CARL DIGGLER ANALYSIS: Transparency Punishes Our Best Journalists & Government Officials

CARL DIGGLER ANALYSIS: Transparency Punishes Our Best Journalists & Government Officials

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As a journalist, one of the scariest parts of my job is using the telephone.

Talking to a source on the phone means fumbling for your notepad, praying your voice doesn’t crack, and enduring tiresome questions like “What is that awful noise you’re making?” (It’s called “panic wheezing,” and it’s a serious medical condition.)

I much prefer to use my trusty Blackberry and email. But sadly, the law would rather I did not.

As my friends Matt Yglesias and Kevin Drum pointed out this week, thanks to the “radical transparency” fad, just about every digital communication from a government official must be made public via the Freedom of Information Act (FOIA). That includes emails, IMs, and even social media comments. I’ll poke and prod my sources to shoot me a text or enter my Twitter DMs (I have open DMs) or even just add me on Snapchat, and the answer is always the same: “I don’t want to be FOIA’d” or “If you don’t stop contacting me I will tell your ex-wife.” (This too is about FOIA, presumably.)

In this age of WikiLeaks and FOIA, everyone has to be on their toes about what they commit to writing, from five star generals to veteran journalists. As a result, we all suffer.

In my long emailing career I’ve been the victim of several embarrassing revelations, thanks to FOIA requests filed by sleazy tabloid reporters. Between Gawker making a big stink about me texting “have a super-great summer” to Ahmad Chalabi to the Intercept running clickbait about me accidentally calling Condoleezza Rice “mommy,” radical transparency often makes me too scared to do my job, knowing everything I write might be one day taken out of context.

The fact is, to get to the real story, sometimes you have to butter up a source by complimenting them, running a few of their press releases verbatim, and buying them small, thoughtful gifts such as comfortable footwear. The transparency-obsessives just don’t get that.

And if journalists like me are being hurt by transparency, think of what it’s doing to our government officials.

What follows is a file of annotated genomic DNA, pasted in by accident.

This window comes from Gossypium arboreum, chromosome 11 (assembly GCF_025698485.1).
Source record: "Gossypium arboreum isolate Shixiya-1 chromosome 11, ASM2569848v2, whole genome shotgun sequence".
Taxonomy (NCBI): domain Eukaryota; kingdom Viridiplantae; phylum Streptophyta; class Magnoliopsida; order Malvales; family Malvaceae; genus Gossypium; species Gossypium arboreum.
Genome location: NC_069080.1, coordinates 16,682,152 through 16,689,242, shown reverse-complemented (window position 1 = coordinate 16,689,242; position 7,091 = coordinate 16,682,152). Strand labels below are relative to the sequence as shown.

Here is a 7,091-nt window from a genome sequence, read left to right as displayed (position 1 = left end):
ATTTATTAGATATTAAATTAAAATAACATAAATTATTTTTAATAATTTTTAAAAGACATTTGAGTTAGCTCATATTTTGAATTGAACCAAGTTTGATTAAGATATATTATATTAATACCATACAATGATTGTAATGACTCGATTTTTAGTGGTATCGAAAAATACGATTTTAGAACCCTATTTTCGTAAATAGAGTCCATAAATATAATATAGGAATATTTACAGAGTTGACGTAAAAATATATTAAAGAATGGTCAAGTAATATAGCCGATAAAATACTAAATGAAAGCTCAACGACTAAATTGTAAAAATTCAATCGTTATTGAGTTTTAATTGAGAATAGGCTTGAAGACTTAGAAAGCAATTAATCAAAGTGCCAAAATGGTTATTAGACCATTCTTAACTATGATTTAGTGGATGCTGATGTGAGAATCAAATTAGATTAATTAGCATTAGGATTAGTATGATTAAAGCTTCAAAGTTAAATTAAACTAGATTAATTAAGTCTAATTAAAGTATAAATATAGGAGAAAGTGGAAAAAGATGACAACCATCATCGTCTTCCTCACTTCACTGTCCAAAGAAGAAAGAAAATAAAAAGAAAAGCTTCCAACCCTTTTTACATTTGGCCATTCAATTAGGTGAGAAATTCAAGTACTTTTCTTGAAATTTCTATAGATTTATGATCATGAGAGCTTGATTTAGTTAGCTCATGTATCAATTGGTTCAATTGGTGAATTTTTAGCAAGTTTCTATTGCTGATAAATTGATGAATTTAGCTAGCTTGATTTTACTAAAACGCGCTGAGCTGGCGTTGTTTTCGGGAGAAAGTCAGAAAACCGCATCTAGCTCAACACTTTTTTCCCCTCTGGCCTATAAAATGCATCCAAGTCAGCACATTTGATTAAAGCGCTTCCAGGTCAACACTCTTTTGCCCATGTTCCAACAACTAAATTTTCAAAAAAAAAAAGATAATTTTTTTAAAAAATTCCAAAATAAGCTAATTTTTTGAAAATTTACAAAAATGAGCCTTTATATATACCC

Let’s forget about the backroom deals and the sausage making aspect of politics that would be compromised by the harassment that constitutes requests for openness. Sure, all the gears of democracy would grind to a screeching halt and the budget would never be balanced, but let’s put it out of our minds.

I’m talking about what it would do to their personal lives.

Something that people don’t realize about our high powered officials is that there are human beings behind those job titles. The Senior Adviser For Aerial Killings or the Undersecretary for Waterboarding may seem like intimidating honorifics, but there are beating hearts that rest underneath those finely-pressed shirts.

Governing is hard work. If you don’t pull back, you’ll burn out, and it’s not like burning out when you sell insurance or work at the bong shop; people’s lives are at stake. So, for the good of the country, those in the deep state must email each other “hey you up ;p” late at night, links to Mr. Skin, or anything else that would be deemed embarrassing by our gaslighters-made-investigators and their FOIAs.  If our people are too afraid to be human over email, we don’t deserve the service they provide for us.

But some people like to be watched. Knowing that the prying eyes of FOIA are on them at all time, flashy Congressmen will use state email to grandstand about sexy issues like prison reform for press attention, while clunkier but more vital issues, such as alimony reparations, get pushed to the wayside.

Finally, what will it mean when anyone can just issue a FOIA and find out what’s going on?

Well, that’s the end of veteran journalists who did things the polite and old fashioned way of simply asking and taking no for an answer. Every Tom, Dick, and Harry with a rudimentary understanding of bureaucratic paperwork will replace the Ron Fourniers, the Michael Barbaros, and yes, the Carl Digglers of this world. But these new journalists won’t have the sage wisdom of how both sides do good and bad things, or talk about their children. And they sure as Hell won’t have any mic drop moments in their “articles.” But the trolls will have what they’ve always wants; me in the poor house, and our government officials under constant harassment.

So go ahead and do it, FOIA fedayeen. Come and remake the world in your pimply, pestering, and hideous image. Destroy the personal lives of our politicians and the intricate details of policies you could not even possibly begin to understand the basics of. But don’t tell us we didn’t warn you.

Carl “The Dig” Diggler has covered national politics for 30 years and is the host of the Digcast, a weekly podcast on iTunes and Soundcloud. Got a question for the Dig? E-mail him at carl@cafe.com or Tweet to @carl_diggler.